Friday, 10 July 2015 00:00

Self/Less Featured

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Gramercy Pictures, Endgame Entertainment and Ram Bergman Productions present a PG-13, 116 minute, Mystery, Sci-Fi, Thriller, Drama, directed by Tarsem Singh, screenplay by David Pastor and Alex Pastor with a theater release date of July 10, 2015.


Damian Hale (Ben Kingsley) one of the richest men in the country stands in his gorgeous penthouse apartment overlooking Central Park. He later meets with some associates involving a 200 million dollar deal at which he proves his knowledge and power in the world of business. Sometimes the saying is true that what appears on the outside to society can be totally different than what is on the inside. Unknown to many including his daughter Claire (Michelle Dockery) Damian is dying of cancer and his days are very limited. His relationship with Claire was never that of a father daughter especially since as a child Claire never got to spend time with her father. Claire now older and the leader of a non-profit green coalition Damian still tends to look down on her choices in life.

Damian has been researching a very private and somewhat unknown new shedding technology run by Albright (Matthew Goode) at the Phoenix Biogenics Corporation. He questions why the company is so secret to which his answer is, wrong question. The bigger question to Damian and everyone else is if you feel immortal. Does anyone live forever? According to Albright, yes! He can allow a person to live a new life and leave the past in the past. Sounds tempting for many I’m sure but for what price and proven results. When Damian decides to move forward with the procedure he had asked Martin (Victor Garber) his friend and business partner to stay at the Hale Corporation but Martin replied not without Damian. Loyalty runs deep within their friendship even after Damian is pronounced DOA.

Soon after entering the Phoenix Biogenics Corporation Damian has entered into a new body, once originally known as Mark, a military man with a wife Madeline (Natalie Martinez) and daughter Anna (Jaynee-Lynne Kinchen) but after waking up he is now known as Edward (Ryan Reynolds). After training and learning his new identity, Edward lives in New Orleans and makes some new friends including Anton (Derek Luke). Edward is thrilled with is new look and continues to eat peanut butter, jog, party, sex with several women and last but not least always listen to his alarm to take a red pill. Without taking his medicine or skipping a dose Edward begins to discover who Mark was even though he knows that inside he is still Damian with a name known as Edward. Making sense it should because the writing is not hard to follow in this story even though it is quite intriguing.

When Edward continues to have memory flashes of his past he decides to follow his gut and look for answers. The problem here is that the company and Albright will not let this happen and because of that anyone in the path of Edward aka Damian will die. Even so Edward follows his instinct which leads him to St. Louis which in turn causes a fight to the finish for Edward to stay alive even while dealing with two minds in one body. According to Albright even when you purchase a new car it usually has a few miles on it. Problem is Damian had no clue that his purchase was ever used and this created a fight to the finish. A fight in which lead him to Professor Jensen (Thomas Francis Murphy) and his role within the Phoenix Biogenics Corporation and eventually back to his friend Martin for help and the protection of Maddy and Anna. In this fight for survival and true identity the biggest question would be who can he trust? In life every medical procedure has a cost and for Damian his procedure cost him his life in a game well played by Mark which in the end contained all the ingredients needed for life on a small island in a world well known by not one but two.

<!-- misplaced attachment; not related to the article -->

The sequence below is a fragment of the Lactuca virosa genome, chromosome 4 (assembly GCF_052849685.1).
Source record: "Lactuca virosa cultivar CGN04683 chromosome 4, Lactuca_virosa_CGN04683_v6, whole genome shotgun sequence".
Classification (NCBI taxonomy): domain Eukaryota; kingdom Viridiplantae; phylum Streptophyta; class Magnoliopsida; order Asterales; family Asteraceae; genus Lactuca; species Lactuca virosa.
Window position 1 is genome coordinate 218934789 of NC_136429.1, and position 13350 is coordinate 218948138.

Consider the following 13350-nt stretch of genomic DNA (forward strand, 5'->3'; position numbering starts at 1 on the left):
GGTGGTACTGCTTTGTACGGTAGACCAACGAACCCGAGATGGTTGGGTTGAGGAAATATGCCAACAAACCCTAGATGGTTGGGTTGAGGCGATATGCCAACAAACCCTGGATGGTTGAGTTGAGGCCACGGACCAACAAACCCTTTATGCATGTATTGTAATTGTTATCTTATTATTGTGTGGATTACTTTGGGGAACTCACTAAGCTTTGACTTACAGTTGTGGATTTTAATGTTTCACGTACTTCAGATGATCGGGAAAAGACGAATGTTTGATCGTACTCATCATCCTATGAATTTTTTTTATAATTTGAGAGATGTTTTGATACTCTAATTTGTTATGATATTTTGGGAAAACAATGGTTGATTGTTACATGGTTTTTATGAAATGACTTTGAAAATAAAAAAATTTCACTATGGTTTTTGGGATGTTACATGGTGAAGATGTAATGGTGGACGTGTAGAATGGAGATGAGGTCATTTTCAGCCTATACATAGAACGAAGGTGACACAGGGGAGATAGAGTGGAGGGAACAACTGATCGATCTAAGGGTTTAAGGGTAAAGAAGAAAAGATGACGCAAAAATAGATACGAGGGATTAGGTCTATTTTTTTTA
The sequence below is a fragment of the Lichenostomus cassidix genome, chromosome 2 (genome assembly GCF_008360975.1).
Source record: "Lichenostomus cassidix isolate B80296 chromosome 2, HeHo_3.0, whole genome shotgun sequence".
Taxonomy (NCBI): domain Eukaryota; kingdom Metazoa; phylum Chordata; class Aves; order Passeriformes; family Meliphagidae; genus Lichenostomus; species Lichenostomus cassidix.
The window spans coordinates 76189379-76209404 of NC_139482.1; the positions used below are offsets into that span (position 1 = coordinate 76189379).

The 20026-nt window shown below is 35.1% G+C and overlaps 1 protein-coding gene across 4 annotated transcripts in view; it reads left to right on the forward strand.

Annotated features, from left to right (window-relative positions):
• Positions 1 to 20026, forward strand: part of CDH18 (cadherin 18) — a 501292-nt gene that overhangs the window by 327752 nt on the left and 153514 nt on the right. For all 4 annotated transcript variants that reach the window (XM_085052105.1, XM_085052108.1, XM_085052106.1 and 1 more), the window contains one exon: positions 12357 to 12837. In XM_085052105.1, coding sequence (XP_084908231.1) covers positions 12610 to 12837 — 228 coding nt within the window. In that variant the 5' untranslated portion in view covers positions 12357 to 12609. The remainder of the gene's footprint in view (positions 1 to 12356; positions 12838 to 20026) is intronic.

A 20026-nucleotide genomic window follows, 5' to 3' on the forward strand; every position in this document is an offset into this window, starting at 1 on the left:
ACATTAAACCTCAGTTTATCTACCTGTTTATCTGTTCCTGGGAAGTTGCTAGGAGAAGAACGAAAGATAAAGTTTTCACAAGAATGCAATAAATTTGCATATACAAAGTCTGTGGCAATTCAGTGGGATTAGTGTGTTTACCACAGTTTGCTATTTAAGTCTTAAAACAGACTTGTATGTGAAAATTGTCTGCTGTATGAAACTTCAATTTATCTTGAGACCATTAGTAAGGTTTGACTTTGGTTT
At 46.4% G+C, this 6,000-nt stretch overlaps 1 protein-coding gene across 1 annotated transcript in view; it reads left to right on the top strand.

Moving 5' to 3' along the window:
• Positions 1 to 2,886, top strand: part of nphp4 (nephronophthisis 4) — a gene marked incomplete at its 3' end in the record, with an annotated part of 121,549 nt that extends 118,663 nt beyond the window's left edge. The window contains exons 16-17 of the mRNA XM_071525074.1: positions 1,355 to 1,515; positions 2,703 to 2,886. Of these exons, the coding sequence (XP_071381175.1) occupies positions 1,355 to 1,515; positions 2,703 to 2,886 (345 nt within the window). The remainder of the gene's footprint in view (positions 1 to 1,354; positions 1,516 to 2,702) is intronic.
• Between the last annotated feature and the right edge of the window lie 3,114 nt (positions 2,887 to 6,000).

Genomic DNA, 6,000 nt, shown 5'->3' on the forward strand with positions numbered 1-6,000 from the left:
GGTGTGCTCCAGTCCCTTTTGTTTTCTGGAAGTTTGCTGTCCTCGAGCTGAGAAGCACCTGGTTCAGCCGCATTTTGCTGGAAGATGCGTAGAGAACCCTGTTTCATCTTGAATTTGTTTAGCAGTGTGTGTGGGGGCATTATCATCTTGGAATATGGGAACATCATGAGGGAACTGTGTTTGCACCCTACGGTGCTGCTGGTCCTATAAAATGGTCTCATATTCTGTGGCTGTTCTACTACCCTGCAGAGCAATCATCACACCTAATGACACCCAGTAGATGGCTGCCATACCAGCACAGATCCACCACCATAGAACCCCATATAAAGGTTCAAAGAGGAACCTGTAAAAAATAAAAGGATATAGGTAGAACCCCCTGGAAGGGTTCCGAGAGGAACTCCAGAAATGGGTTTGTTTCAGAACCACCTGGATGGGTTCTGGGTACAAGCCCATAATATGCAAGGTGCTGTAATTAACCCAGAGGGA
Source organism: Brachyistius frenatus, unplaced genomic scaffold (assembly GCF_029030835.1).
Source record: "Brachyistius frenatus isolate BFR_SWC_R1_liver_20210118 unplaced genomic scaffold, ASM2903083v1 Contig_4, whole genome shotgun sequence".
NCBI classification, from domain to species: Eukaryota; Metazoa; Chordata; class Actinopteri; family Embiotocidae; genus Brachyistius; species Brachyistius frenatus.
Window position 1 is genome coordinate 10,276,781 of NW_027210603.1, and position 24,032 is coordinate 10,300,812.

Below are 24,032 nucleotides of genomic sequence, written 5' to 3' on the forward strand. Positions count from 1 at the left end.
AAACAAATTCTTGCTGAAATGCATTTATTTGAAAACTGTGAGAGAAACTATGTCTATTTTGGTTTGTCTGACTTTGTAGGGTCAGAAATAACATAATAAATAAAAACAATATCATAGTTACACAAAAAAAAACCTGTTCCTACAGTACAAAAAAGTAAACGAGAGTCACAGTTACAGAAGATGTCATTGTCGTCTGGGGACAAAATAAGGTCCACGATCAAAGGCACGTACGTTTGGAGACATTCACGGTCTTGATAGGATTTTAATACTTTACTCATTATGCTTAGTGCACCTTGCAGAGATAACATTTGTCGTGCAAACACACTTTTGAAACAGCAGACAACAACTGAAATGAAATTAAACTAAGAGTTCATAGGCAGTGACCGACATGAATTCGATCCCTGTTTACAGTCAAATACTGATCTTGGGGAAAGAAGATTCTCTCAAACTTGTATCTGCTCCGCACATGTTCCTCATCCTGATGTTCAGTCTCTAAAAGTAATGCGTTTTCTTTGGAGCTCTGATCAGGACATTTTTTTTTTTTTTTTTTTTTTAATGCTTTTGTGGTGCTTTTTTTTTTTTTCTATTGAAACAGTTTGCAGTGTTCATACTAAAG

The film is well directed and smartly written containing several twists and turns that are not too difficult to comprehend. Considering the violence I was surprised the film was not R yet Pg-13. I guess mainly since the slew of lines did not ever contain the infamous F word. Some phenomenal car chases and crashes add too much of the excitement but the real true stability is the dialogue which I thought worked extremely well.

Reynolds is phenomenal showing off not only is good looks but his expressions and will to truly take on a role and make it good albeit in this case several character roles. Kingsley is great, I’m a huge fan and I only wish he had more screen time than what his role permitted. He truly adds presence to his dramatic roles. Garber too I am a fan of ever since “Titanic” yet in this case the ship has become a corporation. Dockery has a small roll and seems to do well with it but honestly I think anyone could have filled her shoes and even with a bit more conviction to her character, Martinez and Kinchen surely shine as co-stars in this story along with Goode who may not have a lot of screen time but seems to do well with it. Overall a smart film that tends to move along well from beginning to end. Written and enjoyed especially for Reynolds and the maturity he brings to the story with 3 out of 4 paws.

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